The Moveable Feast
How to cater to your masses
As every restaurant operator knows, timing is everything. Keeping fried foods crispy, hot foods steaming and ice cream at just the right frostiness takes skill in the traditional setting … but packing it up and taking it on the road requires a ramped-up attention to detail and a well-planned choice of offerings. We conferred with two award-winning catering companies who shared their secrets to delivering customer satisfaction and burnishing their brand, one sterno at a time. Their top tips include:
Fried is challenging but not impossible
“We flash fry about 30 minutes before we leave for delivery,” says Jennifer Cafferata-Scriven, Sales and Operations Manager at Blue Plate Catering, “and transport in hot caves that hold the heat but don't trap moisture.” Catering by Michaels Director of Operations Jeff Ware, a 16-year industry veteran, takes a different tack, delivering those items cold with instructions to reheat onsite and give the foods a chance to crisp up again.
Optimal for catering are dishes that are composed, says Cafferata-Scriven, such as lasagna, a champion at holding both heat and flavor and for arriving unruffled by its travels. Pack pans appealingly full, but not bursting at the sides.
Don’t side the sauces
At Blue Plate, thicker sauces are slathered atop their wide array of sandwiches. Cream cheese-based wraps, hummus, herbed goat cheese or pimento cheddar cheese spreads, dried cherry jams, or a super robust aioli are all used to keep the insides deliciously moist. The same tactic works to maintain beef’s juiciness, as it will continue to cook over a sterno … think sweet and sour sauce for cocktail meatballs.
Fish? Handle with care
Keep fish from drying out by covering with a starch like quinoa or farro, or a tomato-based sauce. Avoid thin fishes like tilapia in favor of heartier ones such as cod.
Build a separate, catering-specific menu
Just pulling bestsellers from the regular menu is not recommended. A really profitable catering program may consist of variations of in-house menu favorites but should primarily contain items specially chosen for their ability to present beautifully upon arrival and hold heat without drying out. So while mozzarella sticks fly off the menu daily at Michael’s restaurant, the catering menu has nary a mention of the savory snacks, because they don’t travel or reheat well. Instead, says Ware, they created items just for the catering menu, such as their now-famous chicken piccata with parsley garlic fettucine. “Consider that your competition includes chain restaurants with well-known catering divisions and or warehouse stores, and differentiate yourself with signature items,” he advises.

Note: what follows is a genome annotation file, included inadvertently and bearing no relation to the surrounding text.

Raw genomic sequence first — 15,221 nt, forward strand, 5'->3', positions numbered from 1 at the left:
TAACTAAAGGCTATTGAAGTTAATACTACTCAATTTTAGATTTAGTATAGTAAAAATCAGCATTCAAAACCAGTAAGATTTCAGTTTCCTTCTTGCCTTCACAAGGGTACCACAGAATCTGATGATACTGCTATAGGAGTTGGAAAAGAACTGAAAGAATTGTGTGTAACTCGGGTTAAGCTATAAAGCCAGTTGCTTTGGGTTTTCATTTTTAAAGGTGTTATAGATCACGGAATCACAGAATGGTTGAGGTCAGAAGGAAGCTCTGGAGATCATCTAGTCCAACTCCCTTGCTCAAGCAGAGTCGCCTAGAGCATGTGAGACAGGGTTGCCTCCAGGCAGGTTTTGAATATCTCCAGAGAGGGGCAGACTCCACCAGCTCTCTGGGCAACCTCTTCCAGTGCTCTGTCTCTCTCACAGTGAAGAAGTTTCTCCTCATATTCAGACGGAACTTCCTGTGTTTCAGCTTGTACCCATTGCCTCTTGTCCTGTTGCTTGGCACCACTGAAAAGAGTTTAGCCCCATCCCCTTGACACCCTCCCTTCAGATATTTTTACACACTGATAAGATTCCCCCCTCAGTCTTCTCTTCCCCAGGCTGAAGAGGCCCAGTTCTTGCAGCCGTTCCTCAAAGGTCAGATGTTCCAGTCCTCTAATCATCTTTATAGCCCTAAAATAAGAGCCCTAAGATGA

Temperature control is key
Best practices include using generous amounts of plastic wrap around the pans to hold in the heat, transporting hot items in metal caves, packing plenty of dry ice for frozen products, and investing in refrigerated trucks or vans. Keep your delivery window at the forefront throughout your entire prep, packing and transportation process.
Consider your delivery truck a traveling billboard for your brand
Your vans can deliver a strong brand message along with your noteworthy food. “A blank vehicle is a huge missed opportunity,” maintains Ware, “and every piece of packaging should likewise be branded.” Agrees Cafferata-Scriven: “Our vans provide so much extra exposure, they’re in and out of the city all day long.” In the same spirit, train your drivers to be brand ambassadors. Arm them with marketing collateral to accompany the meals, and ensure they’re extensively coached and fluent in menu knowledge, customer service and your brand values. Implement a shadowing program a la Blue Plate in which they ride along with other drivers, and then are supervised by a senior driver before a solo run.
The small bites trend is still trending strong in the catering world. Blue Plate’s best sellers encompass everything from mini waffle sandwiches to wrap pinwheels to sweet bites, and Michael’s sells hundreds of thousands of mini sandwiches every year.
If you’re primed and eager to start the catering arm of your operation, Ware recommends you ask: Do I have a thoughtful, well-designed mix of items? Is my staff trained specifically to understand catering needs and be able to comfortably handle issues on the fly? Do I have the right equipment to safely prepare and transport food? Do I have a complete marketing strategy in place, including photography, advertising, collateral and packaging materials? If you can answer all in the affirmative, you’re ready to take your show on the road!